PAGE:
While these little guys can be found in camping equipment, they are more commonly found under piles of leaves, stones, and wood. They may wander into people’s homes if necessary, but that is not their natural habitat.


When hunting, the Southern Devil Scorpion seeks out spiders and other insects. They utilize the stinger on the end of their tails to incapacitate their prey with venom. The stinger also helps to hold the insect in place while it dies. This scorpion uses its pincers to grab and pull apart its victims.

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Dancing is a normal part of the courting process between male and female Southern Devil Scorpions. When ready to mate, the males and females clasp their claws together and do a special dance to create offspring. The males can also use these claws to defend themselves and fight over territory with other males.

A few months after mating, the female can give birth to up to 80 offspring. Scorpions deliver live babies, and the babies ride on their mother’s backs until they are ready to live on their own.

3. Pseudoscorpion

Pseudoscorpion found in a cellar
Pseudoscorpion found in a cellar | image by Andy Murray via Flickr | CC BY-SA 2.0

Scientific Name: Pseudoscorpionida

This sneaky creature isn’t actually a scorpion, but they are arachnids. Arachnids are closely related to scorpions, ticks, and spiders.

They are commonly confused with scorpions because of their elongated pincers and eight legs. They are missing the tell-tale tail with a stinger, but at first glance, they are easily mistaken for a scorpion.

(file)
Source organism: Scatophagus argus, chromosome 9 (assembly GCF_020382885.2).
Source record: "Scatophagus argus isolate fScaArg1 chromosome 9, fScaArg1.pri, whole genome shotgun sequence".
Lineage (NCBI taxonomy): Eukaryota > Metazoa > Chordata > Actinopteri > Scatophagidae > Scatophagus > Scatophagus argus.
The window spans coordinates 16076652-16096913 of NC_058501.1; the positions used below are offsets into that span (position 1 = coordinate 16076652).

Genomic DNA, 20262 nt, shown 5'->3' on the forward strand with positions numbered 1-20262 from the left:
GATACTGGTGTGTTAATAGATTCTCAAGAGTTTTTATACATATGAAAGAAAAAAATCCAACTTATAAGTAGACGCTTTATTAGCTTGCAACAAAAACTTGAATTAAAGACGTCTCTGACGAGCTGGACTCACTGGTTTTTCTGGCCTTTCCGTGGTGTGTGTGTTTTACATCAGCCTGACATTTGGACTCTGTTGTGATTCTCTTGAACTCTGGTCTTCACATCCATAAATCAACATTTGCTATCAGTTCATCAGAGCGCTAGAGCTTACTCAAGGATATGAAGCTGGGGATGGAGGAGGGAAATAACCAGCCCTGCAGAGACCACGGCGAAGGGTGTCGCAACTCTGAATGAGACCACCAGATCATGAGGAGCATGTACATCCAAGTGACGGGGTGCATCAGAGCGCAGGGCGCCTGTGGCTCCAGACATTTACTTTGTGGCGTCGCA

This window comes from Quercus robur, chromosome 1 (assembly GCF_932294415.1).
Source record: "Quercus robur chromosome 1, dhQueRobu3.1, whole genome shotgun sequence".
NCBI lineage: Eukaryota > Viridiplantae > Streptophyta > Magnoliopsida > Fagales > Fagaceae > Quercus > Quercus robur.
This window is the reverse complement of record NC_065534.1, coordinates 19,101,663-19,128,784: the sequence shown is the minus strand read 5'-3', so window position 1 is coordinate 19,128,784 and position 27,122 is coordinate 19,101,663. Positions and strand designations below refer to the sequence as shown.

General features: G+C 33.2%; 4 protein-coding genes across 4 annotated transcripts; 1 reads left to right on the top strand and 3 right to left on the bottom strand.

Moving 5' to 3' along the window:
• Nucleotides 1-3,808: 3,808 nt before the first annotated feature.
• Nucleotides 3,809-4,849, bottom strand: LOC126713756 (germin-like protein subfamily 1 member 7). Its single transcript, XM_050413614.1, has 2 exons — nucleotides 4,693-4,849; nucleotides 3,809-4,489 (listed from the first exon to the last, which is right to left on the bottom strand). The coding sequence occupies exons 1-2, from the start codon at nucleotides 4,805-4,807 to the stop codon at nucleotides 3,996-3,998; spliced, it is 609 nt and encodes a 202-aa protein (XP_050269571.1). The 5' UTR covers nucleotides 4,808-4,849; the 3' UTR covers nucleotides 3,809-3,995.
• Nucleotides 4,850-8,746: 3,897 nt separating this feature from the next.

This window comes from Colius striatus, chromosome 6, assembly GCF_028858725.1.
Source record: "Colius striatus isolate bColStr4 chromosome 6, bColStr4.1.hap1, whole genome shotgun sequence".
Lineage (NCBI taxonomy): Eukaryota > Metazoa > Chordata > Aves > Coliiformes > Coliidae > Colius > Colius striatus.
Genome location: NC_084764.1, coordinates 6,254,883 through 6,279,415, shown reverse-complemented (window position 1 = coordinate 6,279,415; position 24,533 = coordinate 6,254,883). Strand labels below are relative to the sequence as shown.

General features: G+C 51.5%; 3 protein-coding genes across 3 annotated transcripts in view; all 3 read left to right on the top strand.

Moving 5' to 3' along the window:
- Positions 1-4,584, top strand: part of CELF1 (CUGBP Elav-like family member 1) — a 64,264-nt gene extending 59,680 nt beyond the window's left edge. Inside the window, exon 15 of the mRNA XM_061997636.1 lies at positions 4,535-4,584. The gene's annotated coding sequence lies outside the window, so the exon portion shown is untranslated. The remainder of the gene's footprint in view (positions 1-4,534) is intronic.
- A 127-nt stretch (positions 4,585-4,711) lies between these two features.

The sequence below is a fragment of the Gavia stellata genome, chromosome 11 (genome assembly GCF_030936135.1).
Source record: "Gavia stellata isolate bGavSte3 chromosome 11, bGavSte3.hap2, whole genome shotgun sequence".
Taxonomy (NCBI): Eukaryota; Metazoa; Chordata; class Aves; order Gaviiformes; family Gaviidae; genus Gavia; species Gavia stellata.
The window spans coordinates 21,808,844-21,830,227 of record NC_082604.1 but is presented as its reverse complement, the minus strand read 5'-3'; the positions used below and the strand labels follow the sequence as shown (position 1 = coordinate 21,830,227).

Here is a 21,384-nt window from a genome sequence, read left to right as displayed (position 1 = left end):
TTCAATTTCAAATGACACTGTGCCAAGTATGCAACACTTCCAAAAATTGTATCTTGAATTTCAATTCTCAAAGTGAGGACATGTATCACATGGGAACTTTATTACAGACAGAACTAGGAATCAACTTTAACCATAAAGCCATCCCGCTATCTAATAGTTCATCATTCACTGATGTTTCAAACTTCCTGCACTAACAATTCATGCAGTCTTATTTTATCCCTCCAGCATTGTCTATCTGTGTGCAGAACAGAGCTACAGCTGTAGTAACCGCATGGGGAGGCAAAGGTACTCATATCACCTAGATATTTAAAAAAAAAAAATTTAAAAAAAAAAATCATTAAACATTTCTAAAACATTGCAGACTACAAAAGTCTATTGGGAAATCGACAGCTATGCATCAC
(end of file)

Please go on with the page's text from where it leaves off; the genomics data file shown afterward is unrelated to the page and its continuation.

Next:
If this species didn’t have pincers, they would look more like a tick, another close relative of the scorpion. The Pseudoscorpion is so named because it looks like a scorpion from the front. Not only does it have pincers, but it has the flattened, elongated body that scorpions tend to have.

The pseudoscorpion is reddish-brown and can grow up to ⅜ of an inch when the pincers are fully extended. This species prefers to live around cracks and other tight spaces and in places like underneath leaves, tree bark, and other animals’ nests.

Pseudoscorpions feed on small insects like barklice, ants, mites, and other tiny creatures. While they do administer venom to their prey, pseudoscorpions are not dangerous to humans. In fact, this species cannot bite or sting humans at all. They may look scary, but they are completely harmless.


Luckily, there are no truly dangerous scorpions in the state of Louisiana. Their sting may be painful, but there are no deaths directly associated with the stings of any species of scorpion in the area. Since there are only two true scorpions in the state, this creature is usually easy to avoid.

The pseudoscorpion looks much like a scorpion but is a close relative. It lacks the tail and stinger, so it cannot inflict damage on humans.

The two true scorpions may look a little creepy, but they are mostly harmless to humans. Just check your shoes and sleeping bags with vacationing outdoors, and you should be fine.